A Collection in
the Library of Virginia
Barcode number: 0007404579
Library of VirginiaContact Information:
The Library of Virginia
800 East Broad Street
Richmond, Virginia 23219-8000
Phone: (804) 692-3888 (Archives Reference)
Fax: (804) 692-3556 (Archives Reference)
Email: email@example.com (Archives)
Processed by: Greg Crawford
2013 By The Library of Virginia. All Rights Reserved.
There are no restrictions.
There are no restrictions.
Commonwealth of Virginia versus Jarvis C. Bacon, 1849. Local government records collection, Grayson County Court Records. The Library of Virginia, Richmond, Virginia.
These items came to the Library of Virginia in shipments of court records from Grayson County.
Jarvis C. Bacon was a young member of the Allegheny Wesleyan Conference. In 1848 he was appointed one of several missionaries to the South, in Grayson County, Virginia. His field of labor was where many were converted by his labors, and a church of eighteen members the first year increased to 111. But the uncompromising hostility to slavery, which refused slave-holders admission to the church, developed malignant antagonism and mob violence. Three hundred armed men at one time met to drive him from the State. But other armed men said nay, very positively, and the first party were content to resolve his expulsion, and offer a reward for his arrest, if found in Virginia aftger August 5, 1848. After three years of arduous labor, under great privations, he returned North, to die peacefully at home - Cyclopedia of Methodism.
In 1849, a Grayson County grand jury issued indictments against Reverend Bacon for circulating two abolitionist publications: Frederick Douglass' autobiography called Narrative of the Life of Frederick Douglass, an American Slave and an antislavery sermon delivered at the Sixth Presbyterian Church of Cincinatti, Ohio. Both trials were held in September. A jury quickly found him not guilty regarding the Douglass autobiography, but the other jury had a more difficult time reaching an agreement of "not guilty" regarding the sermon pamphlet.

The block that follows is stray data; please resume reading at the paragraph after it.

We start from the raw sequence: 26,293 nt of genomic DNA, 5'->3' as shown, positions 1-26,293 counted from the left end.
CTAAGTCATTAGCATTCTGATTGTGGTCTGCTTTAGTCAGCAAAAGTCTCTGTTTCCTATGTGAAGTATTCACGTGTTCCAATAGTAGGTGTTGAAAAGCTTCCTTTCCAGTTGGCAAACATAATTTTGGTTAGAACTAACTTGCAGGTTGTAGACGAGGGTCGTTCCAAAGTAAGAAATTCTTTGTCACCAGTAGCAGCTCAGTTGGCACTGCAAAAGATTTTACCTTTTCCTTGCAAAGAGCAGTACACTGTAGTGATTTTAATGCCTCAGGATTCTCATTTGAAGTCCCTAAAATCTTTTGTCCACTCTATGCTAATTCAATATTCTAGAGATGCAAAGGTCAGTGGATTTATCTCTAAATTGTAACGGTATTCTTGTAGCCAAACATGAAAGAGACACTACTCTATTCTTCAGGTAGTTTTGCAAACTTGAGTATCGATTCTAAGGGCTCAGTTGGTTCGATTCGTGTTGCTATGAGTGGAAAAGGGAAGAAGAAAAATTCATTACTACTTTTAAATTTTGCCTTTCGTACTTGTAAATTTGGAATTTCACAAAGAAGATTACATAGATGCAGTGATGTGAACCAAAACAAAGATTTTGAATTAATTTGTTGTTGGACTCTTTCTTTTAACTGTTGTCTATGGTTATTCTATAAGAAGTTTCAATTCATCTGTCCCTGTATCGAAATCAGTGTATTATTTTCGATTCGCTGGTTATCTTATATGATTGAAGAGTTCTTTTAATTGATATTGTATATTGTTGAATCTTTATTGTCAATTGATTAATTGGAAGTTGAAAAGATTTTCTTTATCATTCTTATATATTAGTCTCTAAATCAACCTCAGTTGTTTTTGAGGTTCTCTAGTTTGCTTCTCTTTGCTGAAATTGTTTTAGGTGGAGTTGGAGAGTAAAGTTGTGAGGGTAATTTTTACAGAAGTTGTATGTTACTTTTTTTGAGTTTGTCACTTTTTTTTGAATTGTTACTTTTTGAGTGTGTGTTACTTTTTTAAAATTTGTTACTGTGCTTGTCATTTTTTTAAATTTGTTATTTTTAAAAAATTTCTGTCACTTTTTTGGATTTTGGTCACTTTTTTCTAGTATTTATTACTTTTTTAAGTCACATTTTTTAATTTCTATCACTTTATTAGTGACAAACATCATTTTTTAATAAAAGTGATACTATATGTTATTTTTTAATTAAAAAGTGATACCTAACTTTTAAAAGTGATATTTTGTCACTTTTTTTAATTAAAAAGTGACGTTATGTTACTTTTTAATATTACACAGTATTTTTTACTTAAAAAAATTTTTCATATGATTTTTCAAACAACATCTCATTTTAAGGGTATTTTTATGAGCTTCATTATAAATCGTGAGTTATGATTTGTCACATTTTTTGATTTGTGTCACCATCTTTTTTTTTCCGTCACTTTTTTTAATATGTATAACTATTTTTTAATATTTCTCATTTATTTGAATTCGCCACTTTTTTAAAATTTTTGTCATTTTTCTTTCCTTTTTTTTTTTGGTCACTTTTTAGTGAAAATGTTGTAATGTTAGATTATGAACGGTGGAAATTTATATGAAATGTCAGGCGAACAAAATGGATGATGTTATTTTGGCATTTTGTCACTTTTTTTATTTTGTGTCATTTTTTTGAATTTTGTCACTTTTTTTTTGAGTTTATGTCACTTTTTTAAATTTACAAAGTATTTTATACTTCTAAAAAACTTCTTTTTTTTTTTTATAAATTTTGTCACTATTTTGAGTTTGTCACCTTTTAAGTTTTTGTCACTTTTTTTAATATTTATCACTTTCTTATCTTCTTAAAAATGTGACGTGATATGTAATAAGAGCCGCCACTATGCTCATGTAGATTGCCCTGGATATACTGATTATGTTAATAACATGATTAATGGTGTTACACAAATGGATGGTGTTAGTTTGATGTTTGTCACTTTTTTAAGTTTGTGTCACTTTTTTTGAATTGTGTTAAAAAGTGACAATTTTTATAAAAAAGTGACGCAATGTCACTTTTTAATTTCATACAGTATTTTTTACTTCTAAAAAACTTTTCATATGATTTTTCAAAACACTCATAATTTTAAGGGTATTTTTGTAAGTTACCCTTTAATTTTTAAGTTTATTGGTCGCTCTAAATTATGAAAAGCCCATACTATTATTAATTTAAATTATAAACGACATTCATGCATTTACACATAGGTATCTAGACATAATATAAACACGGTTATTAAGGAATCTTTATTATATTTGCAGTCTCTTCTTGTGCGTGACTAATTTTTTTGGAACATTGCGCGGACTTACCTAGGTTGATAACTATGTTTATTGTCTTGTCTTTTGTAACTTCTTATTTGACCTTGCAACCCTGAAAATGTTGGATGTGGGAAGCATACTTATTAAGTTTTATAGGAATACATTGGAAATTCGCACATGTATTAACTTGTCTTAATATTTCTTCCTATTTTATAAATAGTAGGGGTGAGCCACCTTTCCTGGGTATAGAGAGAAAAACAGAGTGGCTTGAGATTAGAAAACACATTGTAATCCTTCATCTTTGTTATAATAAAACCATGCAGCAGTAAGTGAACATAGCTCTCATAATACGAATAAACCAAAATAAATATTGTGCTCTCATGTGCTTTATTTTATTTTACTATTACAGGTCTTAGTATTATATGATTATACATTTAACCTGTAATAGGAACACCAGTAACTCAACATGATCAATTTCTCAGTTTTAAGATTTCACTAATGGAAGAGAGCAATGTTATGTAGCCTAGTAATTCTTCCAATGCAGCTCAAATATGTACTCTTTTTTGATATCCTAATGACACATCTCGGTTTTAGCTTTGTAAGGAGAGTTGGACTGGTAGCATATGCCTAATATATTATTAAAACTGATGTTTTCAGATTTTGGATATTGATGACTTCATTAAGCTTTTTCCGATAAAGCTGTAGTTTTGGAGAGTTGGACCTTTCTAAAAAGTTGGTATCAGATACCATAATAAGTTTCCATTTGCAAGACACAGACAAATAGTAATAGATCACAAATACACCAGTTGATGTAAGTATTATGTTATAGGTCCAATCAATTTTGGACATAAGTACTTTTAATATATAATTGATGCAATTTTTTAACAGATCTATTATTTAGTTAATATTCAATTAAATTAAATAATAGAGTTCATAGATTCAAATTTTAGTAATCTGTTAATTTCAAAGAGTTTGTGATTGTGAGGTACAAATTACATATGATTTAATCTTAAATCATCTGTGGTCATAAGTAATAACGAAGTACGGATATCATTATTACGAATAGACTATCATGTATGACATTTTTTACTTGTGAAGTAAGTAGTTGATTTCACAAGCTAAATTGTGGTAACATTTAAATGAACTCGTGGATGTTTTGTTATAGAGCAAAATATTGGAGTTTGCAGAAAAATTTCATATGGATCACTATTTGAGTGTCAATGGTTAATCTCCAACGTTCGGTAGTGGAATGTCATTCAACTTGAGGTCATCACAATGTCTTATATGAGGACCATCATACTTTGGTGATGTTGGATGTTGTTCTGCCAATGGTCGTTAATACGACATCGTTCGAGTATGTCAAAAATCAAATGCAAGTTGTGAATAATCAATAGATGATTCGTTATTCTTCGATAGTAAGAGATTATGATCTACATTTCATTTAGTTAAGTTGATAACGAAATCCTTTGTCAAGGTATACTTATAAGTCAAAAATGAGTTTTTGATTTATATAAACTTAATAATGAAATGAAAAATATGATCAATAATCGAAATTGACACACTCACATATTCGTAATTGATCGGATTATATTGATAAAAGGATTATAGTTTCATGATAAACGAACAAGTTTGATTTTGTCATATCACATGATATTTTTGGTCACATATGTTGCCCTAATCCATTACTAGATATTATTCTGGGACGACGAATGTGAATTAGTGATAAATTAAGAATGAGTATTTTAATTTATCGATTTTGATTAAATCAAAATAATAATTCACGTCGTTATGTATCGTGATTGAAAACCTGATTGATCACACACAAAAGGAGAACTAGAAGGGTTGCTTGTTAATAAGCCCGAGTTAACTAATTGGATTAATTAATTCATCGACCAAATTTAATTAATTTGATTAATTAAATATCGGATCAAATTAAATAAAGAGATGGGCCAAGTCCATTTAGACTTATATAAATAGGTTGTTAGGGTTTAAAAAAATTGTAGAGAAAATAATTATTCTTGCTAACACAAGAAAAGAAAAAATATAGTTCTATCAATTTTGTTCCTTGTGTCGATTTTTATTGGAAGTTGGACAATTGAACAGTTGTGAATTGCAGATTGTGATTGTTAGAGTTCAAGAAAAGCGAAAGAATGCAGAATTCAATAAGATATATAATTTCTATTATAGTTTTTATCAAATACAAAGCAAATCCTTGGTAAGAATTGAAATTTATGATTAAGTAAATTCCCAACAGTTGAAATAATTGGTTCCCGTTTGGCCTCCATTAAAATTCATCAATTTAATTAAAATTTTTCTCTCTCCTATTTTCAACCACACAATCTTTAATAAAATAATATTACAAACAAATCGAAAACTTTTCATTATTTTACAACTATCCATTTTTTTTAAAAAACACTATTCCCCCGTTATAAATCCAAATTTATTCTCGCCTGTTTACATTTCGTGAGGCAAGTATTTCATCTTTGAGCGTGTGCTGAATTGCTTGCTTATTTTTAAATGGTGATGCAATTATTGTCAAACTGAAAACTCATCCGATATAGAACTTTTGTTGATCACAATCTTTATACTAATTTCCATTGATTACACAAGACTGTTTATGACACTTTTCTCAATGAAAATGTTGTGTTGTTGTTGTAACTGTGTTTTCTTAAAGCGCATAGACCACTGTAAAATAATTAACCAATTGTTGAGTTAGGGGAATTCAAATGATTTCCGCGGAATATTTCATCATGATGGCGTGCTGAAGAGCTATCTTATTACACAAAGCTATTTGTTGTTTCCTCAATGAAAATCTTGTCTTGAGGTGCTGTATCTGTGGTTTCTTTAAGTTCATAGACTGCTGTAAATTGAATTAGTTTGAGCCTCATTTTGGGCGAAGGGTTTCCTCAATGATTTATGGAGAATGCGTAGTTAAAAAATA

In response to the threat posed by the abolitionist societies, the General Assembly of Virginia enacted stricter legislation in 1836 to suppress the circulation of abolitionist publications. Anyone speaking, writing, printing, and/or circulating "incendiary doctrines" that deny the right of people to own slaves or encouraging slaves to rebel would by fined and imprisoned. Postmasters were required to give notice to local authorities if they receive abolitionist publications. The local authorities were to burn the publications immediately and arrest the individual who was to receive them.
Grayson County was named for William Grayson, a delegate to the Continental Congress from 1784 to 1787 and one of the first two United States senators from Virginia. It was formed from Wythe County by a statute adopted on 7 November 1792. The county court first met on 21 May 1793. A portion of Patrick County was added in 1810. The county seat is Independence.
Commonwealth of Virginia versus Jarvis C. Bacon, 1849, consists of indictments, presentments, summons for grand jury, and subpoenas.
- Grayson County (Va.) Circuit Court.
- Antislavery movements -- Virginia -- Grayson County.
- Grayson County (Va.) -- History -- 19th century.
- Criminal court records -- Virginia -- Grayson County.
- Indictments -- Virginia -- Grayson County.
- Local government records -- Virginia -- Grayson County.
- Grayson County (Va.) -- Circuit Superior Court of Law and Chancery.